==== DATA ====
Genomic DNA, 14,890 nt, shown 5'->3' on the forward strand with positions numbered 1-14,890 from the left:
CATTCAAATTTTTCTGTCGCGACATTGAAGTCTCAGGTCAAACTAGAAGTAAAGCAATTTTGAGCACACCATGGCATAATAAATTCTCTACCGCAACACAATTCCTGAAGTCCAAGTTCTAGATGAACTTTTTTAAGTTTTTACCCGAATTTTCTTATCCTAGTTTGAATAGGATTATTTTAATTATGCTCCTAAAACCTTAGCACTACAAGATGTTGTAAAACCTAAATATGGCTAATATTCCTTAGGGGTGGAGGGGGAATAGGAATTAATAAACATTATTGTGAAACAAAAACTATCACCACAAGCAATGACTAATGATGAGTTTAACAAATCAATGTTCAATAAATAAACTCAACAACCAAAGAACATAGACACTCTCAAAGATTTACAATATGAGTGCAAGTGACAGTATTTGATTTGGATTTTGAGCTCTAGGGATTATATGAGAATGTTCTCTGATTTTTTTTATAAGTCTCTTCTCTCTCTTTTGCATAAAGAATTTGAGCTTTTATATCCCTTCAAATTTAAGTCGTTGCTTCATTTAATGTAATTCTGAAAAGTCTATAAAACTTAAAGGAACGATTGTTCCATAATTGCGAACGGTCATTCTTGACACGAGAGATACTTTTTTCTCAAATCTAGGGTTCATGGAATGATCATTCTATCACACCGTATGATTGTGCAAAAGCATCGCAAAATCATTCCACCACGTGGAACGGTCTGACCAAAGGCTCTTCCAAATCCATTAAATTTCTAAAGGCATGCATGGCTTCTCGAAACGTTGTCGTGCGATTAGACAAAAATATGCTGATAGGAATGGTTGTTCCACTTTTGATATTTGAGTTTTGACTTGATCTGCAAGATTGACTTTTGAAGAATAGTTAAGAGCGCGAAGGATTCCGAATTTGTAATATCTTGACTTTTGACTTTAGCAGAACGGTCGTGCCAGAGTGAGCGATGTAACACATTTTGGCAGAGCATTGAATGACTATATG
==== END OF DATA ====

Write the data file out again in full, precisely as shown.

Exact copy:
Genomic DNA, 14,890 nt, shown 5'->3' on the forward strand with positions numbered 1-14,890 from the left:
CATTCAAATTTTTCTGTCGCGACATTGAAGTCTCAGGTCAAACTAGAAGTAAAGCAATTTTGAGCACACCATGGCATAATAAATTCTCTACCGCAACACAATTCCTGAAGTCCAAGTTCTAGATGAACTTTTTTAAGTTTTTACCCGAATTTTCTTATCCTAGTTTGAATAGGATTATTTTAATTATGCTCCTAAAACCTTAGCACTACAAGATGTTGTAAAACCTAAATATGGCTAATATTCCTTAGGGGTGGAGGGGGAATAGGAATTAATAAACATTATTGTGAAACAAAAACTATCACCACAAGCAATGACTAATGATGAGTTTAACAAATCAATGTTCAATAAATAAACTCAACAACCAAAGAACATAGACACTCTCAAAGATTTACAATATGAGTGCAAGTGACAGTATTTGATTTGGATTTTGAGCTCTAGGGATTATATGAGAATGTTCTCTGATTTTTTTTATAAGTCTCTTCTCTCTCTTTTGCATAAAGAATTTGAGCTTTTATATCCCTTCAAATTTAAGTCGTTGCTTCATTTAATGTAATTCTGAAAAGTCTATAAAACTTAAAGGAACGATTGTTCCATAATTGCGAACGGTCATTCTTGACACGAGAGATACTTTTTTCTCAAATCTAGGGTTCATGGAATGATCATTCTATCACACCGTATGATTGTGCAAAAGCATCGCAAAATCATTCCACCACGTGGAACGGTCTGACCAAAGGCTCTTCCAAATCCATTAAATTTCTAAAGGCATGCATGGCTTCTCGAAACGTTGTCGTGCGATTAGACAAAAATATGCTGATAGGAATGGTTGTTCCACTTTTGATATTTGAGTTTTGACTTGATCTGCAAGATTGACTTTTGAAGAATAGTTAAGAGCGCGAAGGATTCCGAATTTGTAATATCTTGACTTTTGACTTTAGCAGAACGGTCGTGCCAGAGTGAGCGATGTAACACATTTTGGCAGAGCATTGAATGACTATATG